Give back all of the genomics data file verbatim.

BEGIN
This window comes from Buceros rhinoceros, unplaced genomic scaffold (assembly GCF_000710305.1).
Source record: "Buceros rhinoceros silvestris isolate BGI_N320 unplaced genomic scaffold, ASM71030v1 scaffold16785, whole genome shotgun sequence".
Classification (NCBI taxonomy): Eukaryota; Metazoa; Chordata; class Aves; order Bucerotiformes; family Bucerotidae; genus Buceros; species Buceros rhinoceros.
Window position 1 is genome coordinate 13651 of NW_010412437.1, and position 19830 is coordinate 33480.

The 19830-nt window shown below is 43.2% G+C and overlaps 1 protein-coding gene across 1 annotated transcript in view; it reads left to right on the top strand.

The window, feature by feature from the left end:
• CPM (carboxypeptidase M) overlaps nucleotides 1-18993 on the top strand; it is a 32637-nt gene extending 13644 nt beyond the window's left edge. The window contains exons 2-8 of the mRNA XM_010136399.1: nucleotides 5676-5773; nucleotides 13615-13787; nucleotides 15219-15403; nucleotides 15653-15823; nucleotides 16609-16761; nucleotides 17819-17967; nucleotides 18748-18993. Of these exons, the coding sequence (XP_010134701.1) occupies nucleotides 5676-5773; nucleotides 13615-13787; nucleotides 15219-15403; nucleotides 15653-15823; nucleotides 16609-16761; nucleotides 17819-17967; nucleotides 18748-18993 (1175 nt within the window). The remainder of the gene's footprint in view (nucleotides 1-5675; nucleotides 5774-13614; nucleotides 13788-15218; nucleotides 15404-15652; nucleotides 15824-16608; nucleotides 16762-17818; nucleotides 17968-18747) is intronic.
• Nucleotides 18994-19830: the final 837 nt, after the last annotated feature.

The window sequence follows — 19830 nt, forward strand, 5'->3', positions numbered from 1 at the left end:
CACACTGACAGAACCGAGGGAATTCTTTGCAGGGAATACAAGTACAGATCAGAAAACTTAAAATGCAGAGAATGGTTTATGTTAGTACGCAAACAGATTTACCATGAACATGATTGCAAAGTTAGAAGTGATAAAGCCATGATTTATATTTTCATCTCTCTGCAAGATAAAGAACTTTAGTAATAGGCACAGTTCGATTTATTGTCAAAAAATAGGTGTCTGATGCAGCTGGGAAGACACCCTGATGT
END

This window comes from Buceros rhinoceros, unplaced genomic scaffold (assembly GCF_000710305.1).
Source record: "Buceros rhinoceros silvestris isolate BGI_N320 unplaced genomic scaffold, ASM71030v1 scaffold16785, whole genome shotgun sequence".
Classification (NCBI taxonomy): Eukaryota; Metazoa; Chordata; class Aves; order Bucerotiformes; family Bucerotidae; genus Buceros; species Buceros rhinoceros.
Window position 1 is genome coordinate 13651 of NW_010412437.1, and position 19830 is coordinate 33480.

The 19830-nt window shown below is 43.2% G+C and overlaps 1 protein-coding gene across 1 annotated transcript in view; it reads left to right on the top strand.

The window, feature by feature from the left end:
• CPM (carboxypeptidase M) overlaps nucleotides 1-18993 on the top strand; it is a 32637-nt gene extending 13644 nt beyond the window's left edge. The window contains exons 2-8 of the mRNA XM_010136399.1: nucleotides 5676-5773; nucleotides 13615-13787; nucleotides 15219-15403; nucleotides 15653-15823; nucleotides 16609-16761; nucleotides 17819-17967; nucleotides 18748-18993. Of these exons, the coding sequence (XP_010134701.1) occupies nucleotides 5676-5773; nucleotides 13615-13787; nucleotides 15219-15403; nucleotides 15653-15823; nucleotides 16609-16761; nucleotides 17819-17967; nucleotides 18748-18993 (1175 nt within the window). The remainder of the gene's footprint in view (nucleotides 1-5675; nucleotides 5774-13614; nucleotides 13788-15218; nucleotides 15404-15652; nucleotides 15824-16608; nucleotides 16762-17818; nucleotides 17968-18747) is intronic.
• Nucleotides 18994-19830: the final 837 nt, after the last annotated feature.

The window sequence follows — 19830 nt, forward strand, 5'->3', positions numbered from 1 at the left end:
CACACTGACAGAACCGAGGGAATTCTTTGCAGGGAATACAAGTACAGATCAGAAAACTTAAAATGCAGAGAATGGTTTATGTTAGTACGCAAACAGATTTACCATGAACATGATTGCAAAGTTAGAAGTGATAAAGCCATGATTTATATTTTCATCTCTCTGCAAGATAAAGAACTTTAGTAATAGGCACAGTTCGATTTATTGTCAAAAAATAGGTGTCTGATGCAGCTGGGAAGACACCCTGATGT